On the 4th day of the 2011 Atlantic Hurricane season and 20th day of the eastern Pacific season, a color-enhanced infrared image from the GOES [geostationary] satellite [courtesy of NASA] shows several active tropica cells in the central Atlatinc, the Caribbean, the Gulf, the eastern east Pacific off the coast of Mexico and Central America and over the northern regions of Colombia and Venezuela.
#1 on the satellite image taken on 4 July 2011 at 14:45 DST identifies an area of low pressure to the southeast of Jamaica where heavy precipitation and storms are taking place. This cell is being monitored by NOAA’s Tropical Prediction Center [TPC] for potential tropical cyclone development over the next 36 – 48 hours. The system is expected to bring heavy rain to portions of Cuba, Haiti, the Domincan Republic, Jamiaca and quite possibly Grand Cayman and portions of Honduras and NIcaragua over the next day or so.
On the eastern east Pacific, where the official 2011 Hurricane season got off on 15 May 2011, #2 on the satellite image identifies another cell of disturbed weather off the coast of Central America and Mexico associated with a nucleus of low pressure that may warrant monitoring for potential further development over the next 24-48 hours. This region. where surface sea waters are quite warm [above 30 celsius], of the eastern Pacific saw numerous similar cells during 2010 quite possibly influenced by the ongoing La Nina event off the coast of Peru in the Pacific, and the pattern appears to be continuing in 2011.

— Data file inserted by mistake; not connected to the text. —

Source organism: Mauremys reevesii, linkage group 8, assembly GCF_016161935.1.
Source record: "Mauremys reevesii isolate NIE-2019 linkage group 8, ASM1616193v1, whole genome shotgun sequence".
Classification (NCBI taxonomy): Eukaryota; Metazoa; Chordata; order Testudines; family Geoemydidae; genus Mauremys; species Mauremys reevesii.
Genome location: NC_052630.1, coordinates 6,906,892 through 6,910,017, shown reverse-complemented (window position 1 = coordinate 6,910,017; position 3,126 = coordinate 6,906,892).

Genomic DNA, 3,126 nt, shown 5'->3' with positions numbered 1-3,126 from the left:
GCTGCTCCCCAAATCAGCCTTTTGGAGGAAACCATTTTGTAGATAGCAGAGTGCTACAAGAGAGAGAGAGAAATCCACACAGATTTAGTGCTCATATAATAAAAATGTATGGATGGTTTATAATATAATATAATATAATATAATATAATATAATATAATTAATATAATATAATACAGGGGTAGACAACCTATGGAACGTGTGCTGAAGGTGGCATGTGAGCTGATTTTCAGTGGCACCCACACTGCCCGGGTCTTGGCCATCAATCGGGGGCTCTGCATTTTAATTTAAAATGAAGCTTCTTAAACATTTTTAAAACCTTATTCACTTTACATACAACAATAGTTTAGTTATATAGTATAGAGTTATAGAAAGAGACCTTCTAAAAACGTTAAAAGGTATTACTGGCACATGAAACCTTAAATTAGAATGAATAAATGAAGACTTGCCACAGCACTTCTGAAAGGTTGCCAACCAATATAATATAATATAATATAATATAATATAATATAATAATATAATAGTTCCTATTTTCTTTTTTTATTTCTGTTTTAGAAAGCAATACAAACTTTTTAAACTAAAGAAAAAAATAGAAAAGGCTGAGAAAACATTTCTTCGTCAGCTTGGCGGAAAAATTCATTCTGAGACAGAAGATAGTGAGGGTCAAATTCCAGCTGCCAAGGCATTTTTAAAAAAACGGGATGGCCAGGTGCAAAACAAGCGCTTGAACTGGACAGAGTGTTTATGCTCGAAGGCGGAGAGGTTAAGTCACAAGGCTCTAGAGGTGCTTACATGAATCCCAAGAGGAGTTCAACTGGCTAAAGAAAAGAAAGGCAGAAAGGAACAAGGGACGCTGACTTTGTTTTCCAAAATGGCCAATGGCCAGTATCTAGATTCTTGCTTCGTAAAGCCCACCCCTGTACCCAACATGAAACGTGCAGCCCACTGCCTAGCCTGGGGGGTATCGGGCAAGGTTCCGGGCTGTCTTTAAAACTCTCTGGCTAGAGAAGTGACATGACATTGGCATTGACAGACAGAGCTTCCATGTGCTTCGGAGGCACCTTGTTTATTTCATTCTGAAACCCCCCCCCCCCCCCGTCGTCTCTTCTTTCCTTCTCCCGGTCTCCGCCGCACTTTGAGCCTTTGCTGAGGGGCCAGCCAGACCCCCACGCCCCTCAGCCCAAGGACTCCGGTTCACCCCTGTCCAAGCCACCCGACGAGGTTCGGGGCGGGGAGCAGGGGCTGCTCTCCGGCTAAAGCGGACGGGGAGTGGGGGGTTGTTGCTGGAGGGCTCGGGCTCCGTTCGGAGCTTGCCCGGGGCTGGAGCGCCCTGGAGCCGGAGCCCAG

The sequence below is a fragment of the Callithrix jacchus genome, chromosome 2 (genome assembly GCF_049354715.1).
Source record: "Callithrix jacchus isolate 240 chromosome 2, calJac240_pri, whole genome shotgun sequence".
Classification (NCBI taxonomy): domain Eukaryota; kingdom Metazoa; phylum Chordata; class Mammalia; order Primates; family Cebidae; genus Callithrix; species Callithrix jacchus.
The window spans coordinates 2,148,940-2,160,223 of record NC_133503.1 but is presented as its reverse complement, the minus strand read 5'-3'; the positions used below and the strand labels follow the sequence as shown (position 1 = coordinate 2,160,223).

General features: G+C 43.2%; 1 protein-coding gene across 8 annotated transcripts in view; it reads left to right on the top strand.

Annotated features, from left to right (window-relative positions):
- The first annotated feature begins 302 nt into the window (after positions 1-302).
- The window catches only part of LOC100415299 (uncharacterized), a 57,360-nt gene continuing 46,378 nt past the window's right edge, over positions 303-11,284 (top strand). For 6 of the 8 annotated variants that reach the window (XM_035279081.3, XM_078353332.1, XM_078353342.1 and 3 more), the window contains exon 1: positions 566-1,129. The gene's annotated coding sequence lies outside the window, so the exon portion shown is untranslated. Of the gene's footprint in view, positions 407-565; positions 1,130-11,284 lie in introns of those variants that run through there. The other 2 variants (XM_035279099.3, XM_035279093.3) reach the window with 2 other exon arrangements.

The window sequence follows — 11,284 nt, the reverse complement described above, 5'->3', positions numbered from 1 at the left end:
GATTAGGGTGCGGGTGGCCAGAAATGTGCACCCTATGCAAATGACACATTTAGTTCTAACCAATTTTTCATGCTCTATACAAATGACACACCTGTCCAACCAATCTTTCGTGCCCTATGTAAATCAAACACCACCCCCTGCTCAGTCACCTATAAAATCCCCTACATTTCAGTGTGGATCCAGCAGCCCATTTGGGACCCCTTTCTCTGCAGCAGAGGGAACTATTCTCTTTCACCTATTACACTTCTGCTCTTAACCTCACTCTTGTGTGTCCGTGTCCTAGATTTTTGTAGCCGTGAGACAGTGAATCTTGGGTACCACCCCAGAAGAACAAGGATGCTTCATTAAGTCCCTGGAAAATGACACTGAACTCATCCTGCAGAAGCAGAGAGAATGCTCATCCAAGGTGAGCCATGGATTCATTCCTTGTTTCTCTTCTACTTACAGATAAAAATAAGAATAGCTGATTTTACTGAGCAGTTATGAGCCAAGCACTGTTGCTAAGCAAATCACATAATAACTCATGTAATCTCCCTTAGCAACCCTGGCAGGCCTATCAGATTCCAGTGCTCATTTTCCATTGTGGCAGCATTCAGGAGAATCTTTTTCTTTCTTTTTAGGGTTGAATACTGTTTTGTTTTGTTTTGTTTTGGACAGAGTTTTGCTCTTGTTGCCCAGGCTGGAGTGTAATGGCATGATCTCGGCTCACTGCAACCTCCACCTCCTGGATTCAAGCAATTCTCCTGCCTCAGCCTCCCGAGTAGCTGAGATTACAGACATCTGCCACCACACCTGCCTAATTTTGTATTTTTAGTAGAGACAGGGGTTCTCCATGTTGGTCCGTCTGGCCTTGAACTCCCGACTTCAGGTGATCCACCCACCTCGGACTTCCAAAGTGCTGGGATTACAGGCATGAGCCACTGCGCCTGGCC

Over in the southwestern Gulf of Mexico near the coast of Veracruz, Mexico there is a small area of disturbed weather that appears to be getting better organized and may warrant some monitoring.
Also seen on the NASA satellite image are numerous cells of disturbed weather over the central Atlantic and the northern regions of Colombia and Venezuela. Both these areas have see several flashes of disturbeb weather over the past few weeks in a pattern that is a repeat of activity in the same regions during the 2010 Atlantic Hurricane Season.
Based of these flashes of disturbed weather and the continuously warmer surface waters in the larger basin, it would appear it may not be too long before cyclogenesis takes place. Related to this it is interesting to note the drought conditions that continue over the Yucatan peninsula, especially in Quintana Roo state where I visited this week (June 1-3) to take part in events related to the activation of civil defense hurricane committees in several of the political subdivions [“municipios”] in which the state is divided, and where there were numerous active wild fires because of the severly dry conditions and increasingly warmer temperatures affecting the region.